Last summer we discussed the Family Vacation Home. You gave me a lot of good advice regarding how your Family handles the Family Vacation Home. The following is an attempt to develop Best Practices. Please comment. (Click Here to read memo #1 on Vacation Homes).
Our experience, and that of our clients, has been that the vacation home can be the source of great family unity. As a resident of a North Jersey suburb, I have found that the suburban home is not the one that attracts the family; it is the Summer Home.
What can the family do to make the Summer Home an enjoyable experience for all? …And a positive force for family unity and prosperity?
The following are some of the strategies that families have used to make the Summer Home an enjoyable experience. We will also have some of the pitfalls to avoid. Of course, a “Best Practice” for one Family may be a “Worst Practice” for another!
Finances for the House
By far the biggest source of trouble is financial. The best answer, of course, is to have the family matriarch and patriarch buy the house and pay for it! If the ongoing expenses of the house are funded by parent assets, the financial burden of supporting the Vacation House is solved for the second generation! The Vacation House can be endowed with its own funding source (as an alternative where children share expenses). One family reported that a multi-year ledger is kept of expenses of the property with a running capital account for each child. Many of you reported that as soon as any member of the second generation cannot support the Vacation House, then it should be sold.
The second generation will start to have their own children, and the house will fill up. This creates the problem of scheduling. Who is going to go to the house at different times, how many family members can they bring, can the grandchildren bring friends? Suddenly, the house can start to get to be too small. If the house is large enough to contain all who come, that is a blessing, but it is not usual.
It works best if the matriarch and patriarch can handle scheduling. In families where the grandparents view scheduling as enjoyable, a way to stay in touch, then the scheduling becomes a positive. If grandparents view scheduling as a burden because the children are disagreeing, then we have an early indication that the Vacation Home should be sold after the parents no longer use it.
The house must be maintained. Maintenance requires both management and money. If parents are willing to handle the maintenance management, then this works best. The duties for the maintenance may pass to the next generation at a different time then the financial obligation to pay for the maintenance.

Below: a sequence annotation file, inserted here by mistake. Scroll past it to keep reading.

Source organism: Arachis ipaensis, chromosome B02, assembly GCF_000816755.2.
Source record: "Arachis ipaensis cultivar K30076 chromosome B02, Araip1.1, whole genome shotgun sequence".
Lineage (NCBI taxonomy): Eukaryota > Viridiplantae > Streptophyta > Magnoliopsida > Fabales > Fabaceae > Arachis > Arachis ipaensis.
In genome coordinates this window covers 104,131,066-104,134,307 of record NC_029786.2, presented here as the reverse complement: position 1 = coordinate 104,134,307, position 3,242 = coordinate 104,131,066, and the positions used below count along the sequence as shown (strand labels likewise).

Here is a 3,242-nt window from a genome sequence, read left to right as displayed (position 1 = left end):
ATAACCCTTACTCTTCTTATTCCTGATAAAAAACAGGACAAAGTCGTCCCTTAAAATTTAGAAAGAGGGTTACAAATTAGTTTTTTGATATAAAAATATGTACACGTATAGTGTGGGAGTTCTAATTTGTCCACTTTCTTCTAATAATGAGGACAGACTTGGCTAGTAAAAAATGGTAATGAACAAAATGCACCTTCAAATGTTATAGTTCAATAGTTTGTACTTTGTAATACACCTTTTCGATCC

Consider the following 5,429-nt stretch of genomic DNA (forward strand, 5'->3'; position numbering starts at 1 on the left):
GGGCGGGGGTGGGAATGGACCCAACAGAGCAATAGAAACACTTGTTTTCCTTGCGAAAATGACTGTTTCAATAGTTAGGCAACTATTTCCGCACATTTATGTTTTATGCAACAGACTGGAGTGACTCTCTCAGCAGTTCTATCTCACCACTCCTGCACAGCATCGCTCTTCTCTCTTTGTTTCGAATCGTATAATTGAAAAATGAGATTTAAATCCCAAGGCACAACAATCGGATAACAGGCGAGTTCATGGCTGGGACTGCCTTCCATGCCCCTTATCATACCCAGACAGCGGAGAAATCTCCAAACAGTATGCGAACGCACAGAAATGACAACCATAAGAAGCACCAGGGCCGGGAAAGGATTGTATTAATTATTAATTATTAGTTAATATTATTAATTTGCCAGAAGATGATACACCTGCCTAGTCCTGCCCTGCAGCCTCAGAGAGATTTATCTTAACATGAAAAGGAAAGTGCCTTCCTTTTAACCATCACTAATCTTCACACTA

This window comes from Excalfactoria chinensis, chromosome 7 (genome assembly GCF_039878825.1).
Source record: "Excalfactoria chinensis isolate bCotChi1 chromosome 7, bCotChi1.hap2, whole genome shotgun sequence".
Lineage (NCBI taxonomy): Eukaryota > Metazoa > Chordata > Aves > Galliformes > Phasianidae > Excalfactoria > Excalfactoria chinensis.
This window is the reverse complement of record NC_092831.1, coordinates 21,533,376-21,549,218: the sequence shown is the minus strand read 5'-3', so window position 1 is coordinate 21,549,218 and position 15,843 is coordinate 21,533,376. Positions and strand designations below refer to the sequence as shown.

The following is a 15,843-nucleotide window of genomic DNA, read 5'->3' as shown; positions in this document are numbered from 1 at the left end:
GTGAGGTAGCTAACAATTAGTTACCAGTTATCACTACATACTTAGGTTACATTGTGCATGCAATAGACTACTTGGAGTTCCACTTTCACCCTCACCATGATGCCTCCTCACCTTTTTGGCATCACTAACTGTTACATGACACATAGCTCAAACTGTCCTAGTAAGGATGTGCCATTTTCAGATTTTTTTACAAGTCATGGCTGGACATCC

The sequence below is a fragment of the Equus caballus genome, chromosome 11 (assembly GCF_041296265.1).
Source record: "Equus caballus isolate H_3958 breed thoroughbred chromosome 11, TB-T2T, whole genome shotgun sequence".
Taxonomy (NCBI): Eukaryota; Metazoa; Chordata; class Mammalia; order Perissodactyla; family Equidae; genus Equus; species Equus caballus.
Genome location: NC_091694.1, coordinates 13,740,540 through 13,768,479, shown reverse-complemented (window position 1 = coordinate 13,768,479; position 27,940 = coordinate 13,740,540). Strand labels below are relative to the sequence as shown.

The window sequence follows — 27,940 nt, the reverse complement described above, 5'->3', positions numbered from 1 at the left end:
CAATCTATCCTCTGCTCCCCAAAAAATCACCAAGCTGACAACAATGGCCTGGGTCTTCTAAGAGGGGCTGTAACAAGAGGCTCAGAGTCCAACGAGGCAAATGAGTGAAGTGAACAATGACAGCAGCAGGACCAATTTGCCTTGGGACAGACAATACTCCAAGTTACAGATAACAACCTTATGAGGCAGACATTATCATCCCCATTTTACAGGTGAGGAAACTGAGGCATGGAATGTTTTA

When the parents die, there can be significant conflict among the next generation regarding finances, scheduling and maintenance. In the Best Practices category, family members who want to be bought out of the house, typically because they’re not using it, or cannot afford it, should be allowed to sell their share to the other family members. The Selling Family member wants a fair price and typically is aware of creating new financial burdens on the buying remaining Family member. Certainly, the strategy is to allow conflict-free exit from the Family House. Some families have created a capital account for each child’s share of the Vacation Home. If a child does not want to or cannot make a capital contribution, then an adjustment is made on the Vacation Home books. All capital accounts are then made whole upon the sale of the Vacation Home.
Several client families have had success discussing how to handle the Family Vacation Home in advance of the death of parents. Many report significant and surprising disagreements after the parents’ death. After all, the Vacation House is supposed to promote family unity.
If the money to support the house is the issue, then an alternative family strategy could be to endow the house, the family vacation location, with separate funding to support the house.
Want to hear a Worst Practice? In every Family where the parents transferred the Vacation Home to the children because the parents could not afford it, the Family relationships (and the Vacation Home) deteriorated.
Have you had some strategy work (or not work) with your Family’s Vacation Home? Please let me know.
You may forward this email to any of your Family Members or Friends who are involved with a Family Vacation Home. We would like to be a resource to keep a Family Vacation Program going – Your Grandchildren are counting on us!